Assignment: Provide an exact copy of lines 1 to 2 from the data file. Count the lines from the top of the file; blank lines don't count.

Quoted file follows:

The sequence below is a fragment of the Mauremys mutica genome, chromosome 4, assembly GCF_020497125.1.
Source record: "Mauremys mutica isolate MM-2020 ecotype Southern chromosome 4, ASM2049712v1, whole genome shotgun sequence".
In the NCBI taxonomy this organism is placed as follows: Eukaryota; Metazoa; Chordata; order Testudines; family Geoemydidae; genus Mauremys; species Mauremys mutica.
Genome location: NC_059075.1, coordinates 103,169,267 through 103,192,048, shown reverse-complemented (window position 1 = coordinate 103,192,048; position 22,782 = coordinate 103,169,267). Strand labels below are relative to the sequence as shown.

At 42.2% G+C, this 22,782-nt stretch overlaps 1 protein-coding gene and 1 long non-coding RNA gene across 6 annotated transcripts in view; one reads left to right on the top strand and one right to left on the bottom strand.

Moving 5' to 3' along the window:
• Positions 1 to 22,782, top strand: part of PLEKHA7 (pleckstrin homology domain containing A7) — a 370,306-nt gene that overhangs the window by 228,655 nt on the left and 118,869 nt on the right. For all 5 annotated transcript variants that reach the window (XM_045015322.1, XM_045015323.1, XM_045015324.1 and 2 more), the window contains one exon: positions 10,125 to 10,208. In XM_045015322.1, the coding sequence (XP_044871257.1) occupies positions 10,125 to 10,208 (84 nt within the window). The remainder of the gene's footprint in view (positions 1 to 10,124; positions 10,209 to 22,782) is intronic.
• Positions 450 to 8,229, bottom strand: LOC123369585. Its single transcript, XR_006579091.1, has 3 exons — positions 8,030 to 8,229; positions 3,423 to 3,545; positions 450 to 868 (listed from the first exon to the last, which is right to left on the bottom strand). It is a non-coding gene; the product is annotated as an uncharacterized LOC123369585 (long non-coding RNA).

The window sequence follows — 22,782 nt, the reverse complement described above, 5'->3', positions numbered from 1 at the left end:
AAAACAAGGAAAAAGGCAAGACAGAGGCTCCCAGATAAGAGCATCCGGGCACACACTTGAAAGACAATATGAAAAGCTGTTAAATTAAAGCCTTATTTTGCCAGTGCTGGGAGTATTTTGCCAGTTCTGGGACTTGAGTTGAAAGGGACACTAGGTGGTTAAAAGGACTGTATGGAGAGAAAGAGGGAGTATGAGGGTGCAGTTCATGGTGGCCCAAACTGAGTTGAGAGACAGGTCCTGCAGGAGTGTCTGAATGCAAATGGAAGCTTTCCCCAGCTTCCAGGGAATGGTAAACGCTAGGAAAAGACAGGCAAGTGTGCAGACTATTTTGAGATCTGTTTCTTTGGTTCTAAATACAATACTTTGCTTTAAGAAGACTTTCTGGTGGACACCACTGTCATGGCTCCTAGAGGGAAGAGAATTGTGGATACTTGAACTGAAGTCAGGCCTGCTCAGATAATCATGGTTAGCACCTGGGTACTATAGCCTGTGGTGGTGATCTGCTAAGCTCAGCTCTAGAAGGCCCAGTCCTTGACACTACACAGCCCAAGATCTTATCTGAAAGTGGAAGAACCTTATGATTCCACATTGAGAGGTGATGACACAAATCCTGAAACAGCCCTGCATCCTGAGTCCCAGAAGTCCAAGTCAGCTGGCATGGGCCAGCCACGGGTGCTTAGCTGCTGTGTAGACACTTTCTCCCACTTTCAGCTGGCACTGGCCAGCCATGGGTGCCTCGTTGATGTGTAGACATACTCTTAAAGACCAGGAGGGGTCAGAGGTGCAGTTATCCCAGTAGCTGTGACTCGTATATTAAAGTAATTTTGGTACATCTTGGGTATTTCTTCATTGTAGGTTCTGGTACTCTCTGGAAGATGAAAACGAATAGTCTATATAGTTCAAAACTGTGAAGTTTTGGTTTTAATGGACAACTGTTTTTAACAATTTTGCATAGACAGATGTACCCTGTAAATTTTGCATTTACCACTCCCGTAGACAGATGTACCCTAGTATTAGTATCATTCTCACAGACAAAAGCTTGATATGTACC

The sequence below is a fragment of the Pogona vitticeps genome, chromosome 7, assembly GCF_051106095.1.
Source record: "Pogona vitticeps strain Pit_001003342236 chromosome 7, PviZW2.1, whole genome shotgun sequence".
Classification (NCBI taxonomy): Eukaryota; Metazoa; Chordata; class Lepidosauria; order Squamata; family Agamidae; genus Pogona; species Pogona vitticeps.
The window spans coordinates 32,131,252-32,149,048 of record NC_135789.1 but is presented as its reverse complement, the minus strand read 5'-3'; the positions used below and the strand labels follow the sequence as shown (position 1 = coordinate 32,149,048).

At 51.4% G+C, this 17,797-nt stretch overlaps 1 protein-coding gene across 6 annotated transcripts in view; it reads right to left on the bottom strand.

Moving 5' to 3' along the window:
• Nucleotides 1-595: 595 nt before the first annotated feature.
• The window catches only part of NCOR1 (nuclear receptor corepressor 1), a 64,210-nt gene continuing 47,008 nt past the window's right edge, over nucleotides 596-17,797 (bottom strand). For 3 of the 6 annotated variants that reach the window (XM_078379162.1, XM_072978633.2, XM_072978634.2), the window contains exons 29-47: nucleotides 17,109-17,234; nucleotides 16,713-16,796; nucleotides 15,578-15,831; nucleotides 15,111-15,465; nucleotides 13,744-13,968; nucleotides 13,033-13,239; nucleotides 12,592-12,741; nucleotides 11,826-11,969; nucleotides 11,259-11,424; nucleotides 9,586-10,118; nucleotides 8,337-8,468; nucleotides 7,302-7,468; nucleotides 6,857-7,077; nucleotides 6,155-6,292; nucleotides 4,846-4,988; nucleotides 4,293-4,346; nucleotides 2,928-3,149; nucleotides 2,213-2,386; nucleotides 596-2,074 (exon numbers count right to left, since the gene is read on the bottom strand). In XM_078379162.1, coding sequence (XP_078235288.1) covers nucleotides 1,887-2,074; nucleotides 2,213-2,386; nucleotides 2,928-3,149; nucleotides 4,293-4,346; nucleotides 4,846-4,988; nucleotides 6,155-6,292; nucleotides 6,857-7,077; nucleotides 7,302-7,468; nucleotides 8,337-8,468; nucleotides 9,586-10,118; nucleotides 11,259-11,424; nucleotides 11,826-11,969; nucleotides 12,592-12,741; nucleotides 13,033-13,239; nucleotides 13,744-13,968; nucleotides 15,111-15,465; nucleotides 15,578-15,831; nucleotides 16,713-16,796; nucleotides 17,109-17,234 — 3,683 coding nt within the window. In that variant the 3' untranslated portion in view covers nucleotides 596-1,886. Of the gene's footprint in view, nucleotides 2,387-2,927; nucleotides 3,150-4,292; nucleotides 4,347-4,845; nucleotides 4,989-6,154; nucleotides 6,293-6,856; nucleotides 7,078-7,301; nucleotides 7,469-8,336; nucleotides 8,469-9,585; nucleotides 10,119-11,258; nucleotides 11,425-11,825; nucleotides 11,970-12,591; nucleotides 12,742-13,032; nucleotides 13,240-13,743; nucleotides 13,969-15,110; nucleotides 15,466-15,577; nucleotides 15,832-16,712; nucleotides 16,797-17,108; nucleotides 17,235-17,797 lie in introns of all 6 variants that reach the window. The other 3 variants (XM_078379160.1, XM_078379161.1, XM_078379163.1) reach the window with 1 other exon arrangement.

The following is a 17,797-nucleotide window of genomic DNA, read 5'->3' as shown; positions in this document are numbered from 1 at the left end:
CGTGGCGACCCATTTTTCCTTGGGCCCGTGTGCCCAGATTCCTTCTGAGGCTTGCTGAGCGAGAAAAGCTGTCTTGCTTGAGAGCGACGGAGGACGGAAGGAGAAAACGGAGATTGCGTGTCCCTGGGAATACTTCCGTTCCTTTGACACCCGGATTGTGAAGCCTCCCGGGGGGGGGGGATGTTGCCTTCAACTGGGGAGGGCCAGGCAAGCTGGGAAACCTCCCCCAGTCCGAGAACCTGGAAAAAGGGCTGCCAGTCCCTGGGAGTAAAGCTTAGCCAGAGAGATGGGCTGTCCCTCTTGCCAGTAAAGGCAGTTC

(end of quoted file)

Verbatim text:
The sequence below is a fragment of the Mauremys mutica genome, chromosome 4, assembly GCF_020497125.1.
Source record: "Mauremys mutica isolate MM-2020 ecotype Southern chromosome 4, ASM2049712v1, whole genome shotgun sequence".